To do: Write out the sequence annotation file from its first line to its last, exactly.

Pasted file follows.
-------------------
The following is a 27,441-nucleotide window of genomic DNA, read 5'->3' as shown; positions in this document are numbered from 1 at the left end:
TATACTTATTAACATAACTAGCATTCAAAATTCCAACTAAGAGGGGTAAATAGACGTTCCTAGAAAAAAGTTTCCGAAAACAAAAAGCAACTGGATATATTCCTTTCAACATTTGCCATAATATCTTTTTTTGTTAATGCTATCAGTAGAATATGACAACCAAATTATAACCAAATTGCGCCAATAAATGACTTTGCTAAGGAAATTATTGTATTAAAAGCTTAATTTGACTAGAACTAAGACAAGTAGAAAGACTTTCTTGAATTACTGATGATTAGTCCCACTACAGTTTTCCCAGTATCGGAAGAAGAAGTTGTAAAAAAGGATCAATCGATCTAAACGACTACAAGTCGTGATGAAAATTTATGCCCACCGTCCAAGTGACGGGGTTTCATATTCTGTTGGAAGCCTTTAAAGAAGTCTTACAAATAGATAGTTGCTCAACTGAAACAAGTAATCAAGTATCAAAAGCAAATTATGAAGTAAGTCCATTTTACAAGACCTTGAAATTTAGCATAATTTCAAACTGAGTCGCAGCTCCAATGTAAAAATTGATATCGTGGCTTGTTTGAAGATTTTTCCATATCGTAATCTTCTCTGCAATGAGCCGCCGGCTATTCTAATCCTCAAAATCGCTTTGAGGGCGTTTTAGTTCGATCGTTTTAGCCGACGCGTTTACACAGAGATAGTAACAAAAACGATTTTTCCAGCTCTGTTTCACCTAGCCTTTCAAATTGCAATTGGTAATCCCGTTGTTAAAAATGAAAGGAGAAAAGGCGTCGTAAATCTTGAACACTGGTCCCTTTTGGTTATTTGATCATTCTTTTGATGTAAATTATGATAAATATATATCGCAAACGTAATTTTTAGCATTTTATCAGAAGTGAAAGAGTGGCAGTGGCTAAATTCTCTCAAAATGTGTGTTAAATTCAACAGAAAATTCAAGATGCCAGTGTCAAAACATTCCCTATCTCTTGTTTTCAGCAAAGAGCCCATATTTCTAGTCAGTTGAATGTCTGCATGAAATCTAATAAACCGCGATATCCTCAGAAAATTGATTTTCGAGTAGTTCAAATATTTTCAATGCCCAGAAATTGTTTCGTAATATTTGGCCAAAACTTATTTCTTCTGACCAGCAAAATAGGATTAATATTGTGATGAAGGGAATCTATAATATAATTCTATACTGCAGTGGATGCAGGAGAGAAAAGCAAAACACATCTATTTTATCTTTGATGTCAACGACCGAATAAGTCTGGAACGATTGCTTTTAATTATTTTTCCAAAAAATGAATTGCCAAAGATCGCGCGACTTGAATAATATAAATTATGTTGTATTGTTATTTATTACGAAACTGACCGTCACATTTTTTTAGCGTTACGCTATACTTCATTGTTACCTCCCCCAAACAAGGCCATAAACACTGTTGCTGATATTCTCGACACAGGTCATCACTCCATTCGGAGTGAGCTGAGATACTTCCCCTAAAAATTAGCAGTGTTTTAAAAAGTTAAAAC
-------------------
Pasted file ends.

The following is a 27,441-nucleotide window of genomic DNA, read 5'->3' as shown; positions in this document are numbered from 1 at the left end:
TATACTTATTAACATAACTAGCATTCAAAATTCCAACTAAGAGGGGTAAATAGACGTTCCTAGAAAAAAGTTTCCGAAAACAAAAAGCAACTGGATATATTCCTTTCAACATTTGCCATAATATCTTTTTTTGTTAATGCTATCAGTAGAATATGACAACCAAATTATAACCAAATTGCGCCAATAAATGACTTTGCTAAGGAAATTATTGTATTAAAAGCTTAATTTGACTAGAACTAAGACAAGTAGAAAGACTTTCTTGAATTACTGATGATTAGTCCCACTACAGTTTTCCCAGTATCGGAAGAAGAAGTTGTAAAAAAGGATCAATCGATCTAAACGACTACAAGTCGTGATGAAAATTTATGCCCACCGTCCAAGTGACGGGGTTTCATATTCTGTTGGAAGCCTTTAAAGAAGTCTTACAAATAGATAGTTGCTCAACTGAAACAAGTAATCAAGTATCAAAAGCAAATTATGAAGTAAGTCCATTTTACAAGACCTTGAAATTTAGCATAATTTCAAACTGAGTCGCAGCTCCAATGTAAAAATTGATATCGTGGCTTGTTTGAAGATTTTTCCATATCGTAATCTTCTCTGCAATGAGCCGCCGGCTATTCTAATCCTCAAAATCGCTTTGAGGGCGTTTTAGTTCGATCGTTTTAGCCGACGCGTTTACACAGAGATAGTAACAAAAACGATTTTTCCAGCTCTGTTTCACCTAGCCTTTCAAATTGCAATTGGTAATCCCGTTGTTAAAAATGAAAGGAGAAAAGGCGTCGTAAATCTTGAACACTGGTCCCTTTTGGTTATTTGATCATTCTTTTGATGTAAATTATGATAAATATATATCGCAAACGTAATTTTTAGCATTTTATCAGAAGTGAAAGAGTGGCAGTGGCTAAATTCTCTCAAAATGTGTGTTAAATTCAACAGAAAATTCAAGATGCCAGTGTCAAAACATTCCCTATCTCTTGTTTTCAGCAAAGAGCCCATATTTCTAGTCAGTTGAATGTCTGCATGAAATCTAATAAACCGCGATATCCTCAGAAAATTGATTTTCGAGTAGTTCAAATATTTTCAATGCCCAGAAATTGTTTCGTAATATTTGGCCAAAACTTATTTCTTCTGACCAGCAAAATAGGATTAATATTGTGATGAAGGGAATCTATAATATAATTCTATACTGCAGTGGATGCAGGAGAGAAAAGCAAAACACATCTATTTTATCTTTGATGTCAACGACCGAATAAGTCTGGAACGATTGCTTTTAATTATTTTTCCAAAAAATGAATTGCCAAAGATCGCGCGACTTGAATAATATAAATTATGTTGTATTGTTATTTATTACGAAACTGACCGTCACATTTTTTTAGCGTTACGCTATACTTCATTGTTACCTCCCCCAAACAAGGCCATAAACACTGTTGCTGATATTCTCGACACAGGTCATCACTCCATTCGGAGTGAGCTGAGATACTTCCCCTAAAAATTAGCAGTGTTTTAAAAAGTTAAAAC